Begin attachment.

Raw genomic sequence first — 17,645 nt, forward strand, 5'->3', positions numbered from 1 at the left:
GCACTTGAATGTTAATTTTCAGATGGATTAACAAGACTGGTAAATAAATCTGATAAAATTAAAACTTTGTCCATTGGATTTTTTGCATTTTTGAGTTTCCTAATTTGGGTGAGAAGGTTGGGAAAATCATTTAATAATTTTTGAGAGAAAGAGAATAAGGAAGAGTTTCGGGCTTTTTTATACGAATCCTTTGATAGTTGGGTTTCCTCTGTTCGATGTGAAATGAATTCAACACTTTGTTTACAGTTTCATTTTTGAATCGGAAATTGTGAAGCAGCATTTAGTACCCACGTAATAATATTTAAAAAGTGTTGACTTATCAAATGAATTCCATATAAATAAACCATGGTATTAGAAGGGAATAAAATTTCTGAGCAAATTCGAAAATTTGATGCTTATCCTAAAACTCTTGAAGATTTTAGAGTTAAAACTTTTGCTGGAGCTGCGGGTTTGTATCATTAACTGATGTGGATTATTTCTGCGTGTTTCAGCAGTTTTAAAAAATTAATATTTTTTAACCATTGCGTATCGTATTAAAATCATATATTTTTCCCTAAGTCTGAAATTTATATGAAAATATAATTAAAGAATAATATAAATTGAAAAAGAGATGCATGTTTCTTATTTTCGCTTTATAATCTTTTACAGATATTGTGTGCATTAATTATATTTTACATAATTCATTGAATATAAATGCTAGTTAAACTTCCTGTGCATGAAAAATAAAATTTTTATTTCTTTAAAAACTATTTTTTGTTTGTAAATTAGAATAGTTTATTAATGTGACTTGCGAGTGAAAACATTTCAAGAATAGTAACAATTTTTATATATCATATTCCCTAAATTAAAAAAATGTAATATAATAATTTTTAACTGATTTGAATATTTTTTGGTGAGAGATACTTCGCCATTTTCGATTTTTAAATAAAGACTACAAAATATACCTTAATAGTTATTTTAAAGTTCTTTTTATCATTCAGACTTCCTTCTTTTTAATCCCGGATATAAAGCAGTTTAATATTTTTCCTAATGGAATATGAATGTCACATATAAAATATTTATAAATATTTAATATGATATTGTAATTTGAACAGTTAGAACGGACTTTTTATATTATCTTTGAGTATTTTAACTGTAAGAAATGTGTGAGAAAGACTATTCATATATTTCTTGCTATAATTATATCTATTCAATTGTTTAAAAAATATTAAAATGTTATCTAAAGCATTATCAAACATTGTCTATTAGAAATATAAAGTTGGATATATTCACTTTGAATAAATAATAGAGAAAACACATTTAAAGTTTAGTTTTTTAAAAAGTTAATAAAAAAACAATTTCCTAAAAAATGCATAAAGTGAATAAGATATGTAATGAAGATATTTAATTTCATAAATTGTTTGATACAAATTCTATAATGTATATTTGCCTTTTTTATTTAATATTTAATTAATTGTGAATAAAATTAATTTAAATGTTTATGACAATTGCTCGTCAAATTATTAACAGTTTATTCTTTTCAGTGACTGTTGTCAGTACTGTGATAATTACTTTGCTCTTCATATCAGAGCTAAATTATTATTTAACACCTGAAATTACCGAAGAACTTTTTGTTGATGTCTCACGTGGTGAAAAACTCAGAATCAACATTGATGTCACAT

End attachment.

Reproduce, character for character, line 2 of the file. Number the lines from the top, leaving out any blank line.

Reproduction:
GCACTTGAATGTTAATTTTCAGATGGATTAACAAGACTGGTAAATAAATCTGATAAAATTAAAACTTTGTCCATTGGATTTTTTGCATTTTTGAGTTTCCTAATTTGGGTGAGAAGGTTGGGAAAATCATTTAATAATTTTTGAGAGAAAGAGAATAAGGAAGAGTTTCGGGCTTTTTTATACGAATCCTTTGATAGTTGGGTTTCCTCTGTTCGATGTGAAATGAATTCAACACTTTGTTTACAGTTTCATTTTTGAATCGGAAATTGTGAAGCAGCATTTAGTACCCACGTAATAATATTTAAAAAGTGTTGACTTATCAAATGAATTCCATATAAATAAACCATGGTATTAGAAGGGAATAAAATTTCTGAGCAAATTCGAAAATTTGATGCTTATCCTAAAACTCTTGAAGATTTTAGAGTTAAAACTTTTGCTGGAGCTGCGGGTTTGTATCATTAACTGATGTGGATTATTTCTGCGTGTTTCAGCAGTTTTAAAAAATTAATATTTTTTAACCATTGCGTATCGTATTAAAATCATATATTTTTCCCTAAGTCTGAAATTTATATGAAAATATAATTAAAGAATAATATAAATTGAAAAAGAGATGCATGTTTCTTATTTTCGCTTTATAATCTTTTACAGATATTGTGTGCATTAATTATATTTTACATAATTCATTGAATATAAATGCTAGTTAAACTTCCTGTGCATGAAAAATAAAATTTTTATTTCTTTAAAAACTATTTTTTGTTTGTAAATTAGAATAGTTTATTAATGTGACTTGCGAGTGAAAACATTTCAAGAATAGTAACAATTTTTATATATCATATTCCCTAAATTAAAAAAATGTAATATAATAATTTTTAACTGATTTGAATATTTTTTGGTGAGAGATACTTCGCCATTTTCGATTTTTAAATAAAGACTACAAAATATACCTTAATAGTTATTTTAAAGTTCTTTTTATCATTCAGACTTCCTTCTTTTTAATCCCGGATATAAAGCAGTTTAATATTTTTCCTAATGGAATATGAATGTCACATATAAAATATTTATAAATATTTAATATGATATTGTAATTTGAACAGTTAGAACGGACTTTTTATATTATCTTTGAGTATTTTAACTGTAAGAAATGTGTGAGAAAGACTATTCATATATTTCTTGCTATAATTATATCTATTCAATTGTTTAAAAAATATTAAAATGTTATCTAAAGCATTATCAAACATTGTCTATTAGAAATATAAAGTTGGATATATTCACTTTGAATAAATAATAGAGAAAACACATTTAAAGTTTAGTTTTTTAAAAAGTTAATAAAAAAACAATTTCCTAAAAAATGCATAAAGTGAATAAGATATGTAATGAAGATATTTAATTTCATAAATTGTTTGATACAAATTCTATAATGTATATTTGCCTTTTTTATTTAATATTTAATTAATTGTGAATAAAATTAATTTAAATGTTTATGACAATTGCTCGTCAAATTATTAACAGTTTATTCTTTTCAGTGACTGTTGTCAGTACTGTGATAATTACTTTGCTCTTCATATCAGAGCTAAATTATTATTTAACACCTGAAATTACCGAAGAACTTTTTGTTGATGTCTCACGTGGTGAAAAACTCAGAATCAACATTGATGTCACAT